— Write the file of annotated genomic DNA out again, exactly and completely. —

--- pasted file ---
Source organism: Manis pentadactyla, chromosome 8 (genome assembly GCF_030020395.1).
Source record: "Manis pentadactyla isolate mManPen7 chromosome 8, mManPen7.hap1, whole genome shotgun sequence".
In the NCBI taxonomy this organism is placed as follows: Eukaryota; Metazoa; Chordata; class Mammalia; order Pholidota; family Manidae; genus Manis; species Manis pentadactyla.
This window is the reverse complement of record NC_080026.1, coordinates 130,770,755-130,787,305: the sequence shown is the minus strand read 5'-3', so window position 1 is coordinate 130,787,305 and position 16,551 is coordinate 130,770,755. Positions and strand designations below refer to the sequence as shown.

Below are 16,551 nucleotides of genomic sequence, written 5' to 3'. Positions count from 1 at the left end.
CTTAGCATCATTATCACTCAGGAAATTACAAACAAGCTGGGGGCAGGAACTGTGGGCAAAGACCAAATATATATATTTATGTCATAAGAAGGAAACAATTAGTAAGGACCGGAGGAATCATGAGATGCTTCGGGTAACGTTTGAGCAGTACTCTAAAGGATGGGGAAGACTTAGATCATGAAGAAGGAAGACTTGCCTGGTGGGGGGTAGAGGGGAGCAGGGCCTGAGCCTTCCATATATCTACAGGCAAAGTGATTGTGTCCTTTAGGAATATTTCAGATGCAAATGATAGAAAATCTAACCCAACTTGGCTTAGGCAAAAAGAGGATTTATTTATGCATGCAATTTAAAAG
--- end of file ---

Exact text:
Source organism: Manis pentadactyla, chromosome 8 (genome assembly GCF_030020395.1).
Source record: "Manis pentadactyla isolate mManPen7 chromosome 8, mManPen7.hap1, whole genome shotgun sequence".
In the NCBI taxonomy this organism is placed as follows: Eukaryota; Metazoa; Chordata; class Mammalia; order Pholidota; family Manidae; genus Manis; species Manis pentadactyla.
This window is the reverse complement of record NC_080026.1, coordinates 130,770,755-130,787,305: the sequence shown is the minus strand read 5'-3', so window position 1 is coordinate 130,787,305 and position 16,551 is coordinate 130,770,755. Positions and strand designations below refer to the sequence as shown.

Below are 16,551 nucleotides of genomic sequence, written 5' to 3'. Positions count from 1 at the left end.
CTTAGCATCATTATCACTCAGGAAATTACAAACAAGCTGGGGGCAGGAACTGTGGGCAAAGACCAAATATATATATTTATGTCATAAGAAGGAAACAATTAGTAAGGACCGGAGGAATCATGAGATGCTTCGGGTAACGTTTGAGCAGTACTCTAAAGGATGGGGAAGACTTAGATCATGAAGAAGGAAGACTTGCCTGGTGGGGGGTAGAGGGGAGCAGGGCCTGAGCCTTCCATATATCTACAGGCAAAGTGATTGTGTCCTTTAGGAATATTTCAGATGCAAATGATAGAAAATCTAACCCAACTTGGCTTAGGCAAAAAGAGGATTTATTTATGCATGCAATTTAAAAG